Last night two U.S. federal courts issued orders putting a stop to President Trump’s executive order prohibiting travel to the U.S. from six Muslim-majority countries. The courts said the order is discriminatory because it’s a religious test that violates the separation of church & state doctrine, which flows from the 1st amendment to the constitution.
That’s front-page news. What’s less well known & also vital, is that the U.S. science & medical community is up in arms about the ban. That’s because they recognize that disease threats are global (think Ebola or the bird flu virus) & therefore believe the solutions are also global. Take, for example, the World Health Organization’s plea last month for world governments to coordinate their efforts to combat 12 “priority pathogens,” MRSA among them.
But for world-leading governments to be at their best they need the best people. And so the Infectious Disease Society of America has also weighed in with a statement condemning the ban. Notice that IDSA frames infectious disease as a national security threat. Essentially saying we need medical “soldiers” from across the globe, over here, standing shoulder-to-shoulder with us, to combat the problem – otherwise the annual body count will rise, needlessly:
IDSA Statement on Exec. Order on Travel to U.S
Infectious diseases do not respect national borders, and success in fighting them requires a global response. Broad international collaboration is critical to our ability to identify, track and respond to emerging infectious diseases.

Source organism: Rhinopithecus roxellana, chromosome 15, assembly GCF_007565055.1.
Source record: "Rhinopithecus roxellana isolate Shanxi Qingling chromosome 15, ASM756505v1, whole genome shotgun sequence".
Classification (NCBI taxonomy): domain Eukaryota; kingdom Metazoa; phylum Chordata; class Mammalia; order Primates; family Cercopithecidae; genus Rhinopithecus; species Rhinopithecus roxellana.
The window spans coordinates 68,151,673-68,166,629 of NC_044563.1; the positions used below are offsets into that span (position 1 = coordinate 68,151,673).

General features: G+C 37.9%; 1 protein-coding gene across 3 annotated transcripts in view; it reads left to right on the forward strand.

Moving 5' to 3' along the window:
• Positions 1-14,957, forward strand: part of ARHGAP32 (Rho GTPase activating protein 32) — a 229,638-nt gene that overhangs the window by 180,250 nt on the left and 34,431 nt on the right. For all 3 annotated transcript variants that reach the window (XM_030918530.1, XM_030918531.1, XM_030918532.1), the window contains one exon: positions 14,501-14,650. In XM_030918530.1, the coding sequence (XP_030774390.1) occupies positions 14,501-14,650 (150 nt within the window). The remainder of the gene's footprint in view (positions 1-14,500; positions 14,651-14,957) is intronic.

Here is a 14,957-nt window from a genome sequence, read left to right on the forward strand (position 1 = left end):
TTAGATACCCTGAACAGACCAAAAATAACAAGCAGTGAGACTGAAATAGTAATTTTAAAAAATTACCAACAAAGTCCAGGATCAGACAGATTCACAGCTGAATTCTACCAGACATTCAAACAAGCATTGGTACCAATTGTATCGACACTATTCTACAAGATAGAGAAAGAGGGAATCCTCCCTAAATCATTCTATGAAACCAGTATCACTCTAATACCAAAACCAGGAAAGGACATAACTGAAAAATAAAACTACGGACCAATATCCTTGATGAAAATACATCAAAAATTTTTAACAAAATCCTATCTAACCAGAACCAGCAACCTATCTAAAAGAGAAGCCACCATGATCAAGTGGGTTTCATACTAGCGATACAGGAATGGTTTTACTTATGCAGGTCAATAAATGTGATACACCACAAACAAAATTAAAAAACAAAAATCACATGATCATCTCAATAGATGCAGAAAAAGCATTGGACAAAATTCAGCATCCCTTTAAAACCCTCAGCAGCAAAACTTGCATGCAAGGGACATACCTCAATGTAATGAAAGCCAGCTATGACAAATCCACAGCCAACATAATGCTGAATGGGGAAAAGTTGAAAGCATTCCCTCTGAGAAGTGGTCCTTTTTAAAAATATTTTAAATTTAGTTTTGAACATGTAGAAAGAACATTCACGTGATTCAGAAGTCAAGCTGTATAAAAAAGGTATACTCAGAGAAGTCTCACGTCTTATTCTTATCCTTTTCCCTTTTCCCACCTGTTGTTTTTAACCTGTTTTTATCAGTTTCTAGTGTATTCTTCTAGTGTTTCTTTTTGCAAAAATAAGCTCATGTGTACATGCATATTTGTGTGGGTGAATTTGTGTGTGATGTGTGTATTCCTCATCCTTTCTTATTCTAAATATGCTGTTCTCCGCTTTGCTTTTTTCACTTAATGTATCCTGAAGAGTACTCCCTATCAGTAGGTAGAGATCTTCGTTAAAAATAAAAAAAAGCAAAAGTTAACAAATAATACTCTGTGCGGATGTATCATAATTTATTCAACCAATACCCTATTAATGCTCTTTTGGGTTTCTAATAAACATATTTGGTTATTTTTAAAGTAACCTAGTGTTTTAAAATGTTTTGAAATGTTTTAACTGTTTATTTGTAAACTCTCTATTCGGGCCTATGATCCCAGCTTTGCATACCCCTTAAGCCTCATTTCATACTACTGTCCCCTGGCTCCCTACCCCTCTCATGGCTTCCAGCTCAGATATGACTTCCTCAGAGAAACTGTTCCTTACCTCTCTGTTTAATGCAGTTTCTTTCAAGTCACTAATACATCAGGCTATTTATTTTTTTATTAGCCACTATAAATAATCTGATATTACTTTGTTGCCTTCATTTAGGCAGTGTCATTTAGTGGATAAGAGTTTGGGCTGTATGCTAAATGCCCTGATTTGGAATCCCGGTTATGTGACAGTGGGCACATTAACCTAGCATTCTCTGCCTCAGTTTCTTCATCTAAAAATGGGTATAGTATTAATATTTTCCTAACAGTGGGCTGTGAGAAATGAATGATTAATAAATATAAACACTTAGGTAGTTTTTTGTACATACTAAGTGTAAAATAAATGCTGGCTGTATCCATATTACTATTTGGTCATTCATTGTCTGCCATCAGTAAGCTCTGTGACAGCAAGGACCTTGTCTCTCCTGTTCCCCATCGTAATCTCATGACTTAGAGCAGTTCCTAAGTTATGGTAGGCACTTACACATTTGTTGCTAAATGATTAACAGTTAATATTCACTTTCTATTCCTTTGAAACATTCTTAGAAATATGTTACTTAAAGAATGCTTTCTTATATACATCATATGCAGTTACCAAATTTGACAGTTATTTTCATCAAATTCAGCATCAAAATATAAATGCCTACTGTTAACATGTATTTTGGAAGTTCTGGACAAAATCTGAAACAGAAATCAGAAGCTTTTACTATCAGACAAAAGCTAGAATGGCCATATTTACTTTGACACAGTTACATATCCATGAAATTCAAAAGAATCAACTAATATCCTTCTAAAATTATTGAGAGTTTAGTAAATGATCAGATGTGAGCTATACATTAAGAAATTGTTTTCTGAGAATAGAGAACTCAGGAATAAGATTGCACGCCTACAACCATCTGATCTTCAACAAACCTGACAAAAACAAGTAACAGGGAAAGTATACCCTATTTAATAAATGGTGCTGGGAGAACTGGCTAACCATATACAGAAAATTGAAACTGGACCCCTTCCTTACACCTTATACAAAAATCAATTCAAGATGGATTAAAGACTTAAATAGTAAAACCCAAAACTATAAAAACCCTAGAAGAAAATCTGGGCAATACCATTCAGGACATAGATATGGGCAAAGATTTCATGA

As a medical society representing over 10,000 infectious diseases physicians and scientists from 100 countries over 6 continents, the Infectious Diseases Society of America (IDSA) joins many other medical and scientific societies in expressing deep concern about the impact of the recent executive order restricting the entrance of certain foreign nationals to the United States. Advances in medicine come as a result of international collaboration and the free exchange of scientific ideas and discoveries. Travel and attendance at international conferences, including those held in the U.S., is essential to such collaboration.
The executive order may also negatively affect our nation’s medical and scientific workforce. Over the past decade, about one third of physicians entering the ID specialty have come from countries other than the U.S., including those impacted by the executive order. These ID physicians contribute to America’s robust ID patient care, public health efforts, and biomedical research and innovation. … Limiting the capabilities of physicians and scientists to collaborate around the world threatens the very national security the administration is committed to protecting.